Iraq, M.O., Arabia, USA
Tesi Michael Scott Doran, assistente al Dipartimento di Studi sul M.O. a Princeton:
· vs tesi (Chirac, Musharraf, etc) che guerra Iraq ha rafforzato terrorismo facendo adirare l’opinione pubblica islamica e fornendo reclute per al Qaeda.
· L’antiamericanismo è un alibi per le lotte interne ai paesi arabi,
· ma non è una forza unificante
· Valutare la bilancia di potenza USA / nemici, non la popolarità USA tra gli arabi.
· USA possono permettersi di essere odiati, non possono tollerare una bilancia globale che favorisca al Qaeda e gruppi simili e regimi canaglia che potrebbero rifornirli di armi nucleari. In questa bilancia, molti musulmani che esibiscono il loro antiamericanismo sono o neutrali o attivamente impegnati contro i nemici degli USA.
· Esempio: Sciiti irakeni. Pochi esprimeranno pubblicamente appoggio agli USA. Tuttavia le loro scelte più profonde sono dettate dalla divisione sciiti-sunniti, non dall’opposizione agli USA. Nesun sciita ha sollevato un dito per l’insurrezione sunnita di Falluja. Fuori dell’Iraq certamente l’attacco a Falluja ha fatto arrabbiare molti sunniti, che tuttavia sono fortemente divisi, impelagati in conflitti che poso hanno a che fare con politica USA.
· Esempio: Arabia: il popolare predicatore Salman al-Awad, che negli anni ’90 aveva stretti legami con al Qaeda, ha firmato con altri 25 colleghi una dichiarazione che rendeva un obbligo per i musulmani abili combattere contro gli USA in Iraq. Restava nell’ambiguità se l’obbligo valesse anche per i non irakeni, cosa che permetteva di evitare conseguenze in patria.
· Il giornale riformista al-Watan hapoi rivelato che Awad era ricorso ai servizi segreti per impedire che un suo figlio si unisse alla jihad in Irak. Il padre di un altro ragazzo saudita morto in Iraq ha annunciato l’intenzione di denunciare al-Awad e gli altri 25. Il governo del Kuwait sunnita ha bandito quei religiosi dal suo territorio.
· In realtà i sauditi usano il dibattito sugli USA come pretesto per le proprie battaglie interne, coi tradizionalisti che accusano i riformisti laici di voler “americanizzare” l’Arabia. Quel che conta è che proprio in seguito all’attacco unilaterale di Bush all’Iraq i servizi segreti sauditi hanno arrestato centinaia di militanti, prosciugato i finanziamenti ad al Qaeda e confiscato grandi depositi di armi, scambiando informazioni con i servizi USA.
The Iraq Effect?
By MICHAEL SCOTT DORAN
December 7, 2004; Page A14
Jacques Chirac and others — including, most recently, Pervez Musharraf — have surmised that the war in Iraq has made the world a more dangerous place. It has, by their argument, enraged Muslim opinion, mobilizing recruits to al Qaeda. They are wrong. Yesterday’s attack on the U.S. Consulate in Jeddah notwithstanding, the real stuff of politics in the Arab world is conflict between Muslims, not America and its policies.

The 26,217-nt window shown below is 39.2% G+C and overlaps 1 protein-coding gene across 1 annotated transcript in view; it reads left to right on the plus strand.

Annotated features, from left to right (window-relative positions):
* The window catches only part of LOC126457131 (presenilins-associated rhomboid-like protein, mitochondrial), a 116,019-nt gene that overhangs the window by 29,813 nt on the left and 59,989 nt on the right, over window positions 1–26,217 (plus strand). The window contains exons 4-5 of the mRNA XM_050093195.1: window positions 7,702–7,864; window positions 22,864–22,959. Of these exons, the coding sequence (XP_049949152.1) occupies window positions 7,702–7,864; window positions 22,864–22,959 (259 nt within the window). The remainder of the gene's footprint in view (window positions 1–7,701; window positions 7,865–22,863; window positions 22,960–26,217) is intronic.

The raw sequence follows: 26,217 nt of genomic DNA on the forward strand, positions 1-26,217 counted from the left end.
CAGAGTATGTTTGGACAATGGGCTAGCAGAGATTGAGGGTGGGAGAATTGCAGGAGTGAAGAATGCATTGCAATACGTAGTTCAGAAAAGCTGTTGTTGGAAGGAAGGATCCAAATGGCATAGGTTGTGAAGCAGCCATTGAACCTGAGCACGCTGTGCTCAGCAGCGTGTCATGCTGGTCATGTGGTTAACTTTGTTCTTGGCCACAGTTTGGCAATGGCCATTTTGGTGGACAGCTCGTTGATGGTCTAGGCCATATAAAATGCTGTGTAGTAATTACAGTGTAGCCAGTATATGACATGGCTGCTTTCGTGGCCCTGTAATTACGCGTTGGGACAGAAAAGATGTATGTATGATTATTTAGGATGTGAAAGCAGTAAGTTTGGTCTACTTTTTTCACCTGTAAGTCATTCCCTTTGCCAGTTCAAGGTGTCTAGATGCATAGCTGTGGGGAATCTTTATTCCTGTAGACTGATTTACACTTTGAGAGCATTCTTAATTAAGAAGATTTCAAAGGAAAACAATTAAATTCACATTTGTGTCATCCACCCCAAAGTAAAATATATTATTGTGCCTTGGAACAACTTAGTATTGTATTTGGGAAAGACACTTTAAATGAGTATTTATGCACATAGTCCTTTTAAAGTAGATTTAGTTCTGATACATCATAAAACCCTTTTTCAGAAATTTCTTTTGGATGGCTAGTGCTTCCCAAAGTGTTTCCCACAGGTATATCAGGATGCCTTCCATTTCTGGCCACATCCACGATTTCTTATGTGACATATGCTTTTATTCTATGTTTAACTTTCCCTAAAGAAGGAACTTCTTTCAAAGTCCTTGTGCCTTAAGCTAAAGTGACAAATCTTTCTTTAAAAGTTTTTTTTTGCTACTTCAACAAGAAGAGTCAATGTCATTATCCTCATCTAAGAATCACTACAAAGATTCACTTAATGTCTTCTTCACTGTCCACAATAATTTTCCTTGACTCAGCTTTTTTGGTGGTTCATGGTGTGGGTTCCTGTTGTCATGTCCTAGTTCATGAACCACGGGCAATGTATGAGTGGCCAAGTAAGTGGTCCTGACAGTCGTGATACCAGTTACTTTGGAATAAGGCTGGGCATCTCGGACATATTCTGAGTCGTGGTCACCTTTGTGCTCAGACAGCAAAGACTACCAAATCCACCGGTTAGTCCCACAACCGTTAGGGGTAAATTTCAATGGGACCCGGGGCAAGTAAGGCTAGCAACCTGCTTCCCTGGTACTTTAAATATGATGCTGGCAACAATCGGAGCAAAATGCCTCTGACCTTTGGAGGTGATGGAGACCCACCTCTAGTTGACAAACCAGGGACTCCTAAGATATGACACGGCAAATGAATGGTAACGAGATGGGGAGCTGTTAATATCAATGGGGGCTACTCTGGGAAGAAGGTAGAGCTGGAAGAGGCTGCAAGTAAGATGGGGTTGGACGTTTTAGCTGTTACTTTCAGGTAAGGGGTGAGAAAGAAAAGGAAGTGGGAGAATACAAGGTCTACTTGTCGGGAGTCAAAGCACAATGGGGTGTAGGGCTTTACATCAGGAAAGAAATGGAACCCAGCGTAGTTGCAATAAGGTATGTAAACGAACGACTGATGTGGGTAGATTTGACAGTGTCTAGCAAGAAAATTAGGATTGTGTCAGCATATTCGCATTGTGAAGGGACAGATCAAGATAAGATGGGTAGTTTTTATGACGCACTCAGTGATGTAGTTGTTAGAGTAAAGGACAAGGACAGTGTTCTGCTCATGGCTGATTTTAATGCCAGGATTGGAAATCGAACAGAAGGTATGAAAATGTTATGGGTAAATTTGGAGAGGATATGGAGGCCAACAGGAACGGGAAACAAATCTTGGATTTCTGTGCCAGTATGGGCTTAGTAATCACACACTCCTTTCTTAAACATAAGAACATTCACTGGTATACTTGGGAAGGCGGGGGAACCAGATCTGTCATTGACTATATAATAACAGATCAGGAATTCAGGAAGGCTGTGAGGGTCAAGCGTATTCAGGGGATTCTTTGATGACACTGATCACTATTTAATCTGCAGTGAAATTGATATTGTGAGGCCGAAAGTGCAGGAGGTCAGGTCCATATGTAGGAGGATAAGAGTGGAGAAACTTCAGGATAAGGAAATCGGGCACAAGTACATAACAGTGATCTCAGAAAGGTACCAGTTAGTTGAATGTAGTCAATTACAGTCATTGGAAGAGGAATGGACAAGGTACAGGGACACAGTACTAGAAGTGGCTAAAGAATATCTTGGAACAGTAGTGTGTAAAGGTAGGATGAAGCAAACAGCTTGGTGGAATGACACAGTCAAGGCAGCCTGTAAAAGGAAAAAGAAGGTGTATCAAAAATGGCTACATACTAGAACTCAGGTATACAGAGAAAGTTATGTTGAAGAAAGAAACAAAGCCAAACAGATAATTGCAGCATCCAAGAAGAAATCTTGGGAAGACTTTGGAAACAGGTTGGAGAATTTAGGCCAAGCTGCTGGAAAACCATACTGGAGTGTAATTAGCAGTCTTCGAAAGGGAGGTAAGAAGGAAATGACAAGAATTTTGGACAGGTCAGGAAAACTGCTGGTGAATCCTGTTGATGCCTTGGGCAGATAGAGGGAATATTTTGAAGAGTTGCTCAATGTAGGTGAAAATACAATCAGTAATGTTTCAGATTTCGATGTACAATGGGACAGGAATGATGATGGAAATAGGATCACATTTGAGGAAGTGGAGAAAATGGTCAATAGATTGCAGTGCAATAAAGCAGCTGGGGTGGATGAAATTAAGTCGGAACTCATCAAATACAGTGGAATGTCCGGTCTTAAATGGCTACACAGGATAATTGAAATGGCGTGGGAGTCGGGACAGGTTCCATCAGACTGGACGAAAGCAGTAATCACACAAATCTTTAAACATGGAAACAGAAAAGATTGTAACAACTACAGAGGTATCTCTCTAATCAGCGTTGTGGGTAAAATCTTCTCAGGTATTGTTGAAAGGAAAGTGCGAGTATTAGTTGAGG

Any serious evaluation of the war on terror must gauge the balance of power between the U.S. and its enemies, not the level of American popularity with the Arab public . It is a fatal miscalculation to treat the war as a zero-sum game, with every mistake by the Bush administration somehow translating into a victory for Osama bin Laden. In order to win the war, America need not be popular. In fact, it can afford to be hated. What it cannot tolerate is a global balance of power that favors al Qaeda, kindred groups, and rogue regimes that might be tempted to supply them with nuclear weapons. In this balance, many Muslims who flaunt their anti-Americanism are either neutral, or actively engaged in the struggle against the enemies of the U.S..
Take Iraq’s Shiites. Few today will openly express their support for Washington. What drives their deepest choices, however, is the Sunni-Shiite split in their country, not their opposition to America. If asked, no doubt many would say that they hate America. This kind of answer makes it easy for pollsters to “prove” that Arab opinion has turned against Mr. Bush. But the animosity of Shiites does not translate into a rush to sign up with bin Laden. Regardless of how they may feel about America in the abstract, they do not sympathize with the insurgency or al Qaeda. How could they? After all, radical Islam teaches that Shiites are a greater danger to Sunnis than Christians or Jews.
No Shiite, therefore, lifted a finger for the Sunni insurgency in Fallujah . Two years ago, the city was a bastion of support for the Baathist regime, which favored Sunnis over Shiites. Recently, it was a haven for Sunni radicals who hate Shiites. If the insurgents were to prevail in Iraq and send the U.S. packing, even the most emotive declaration of hatred for America would not save the Shiites from the tender mercies of Abu Musab al-Zarqawi.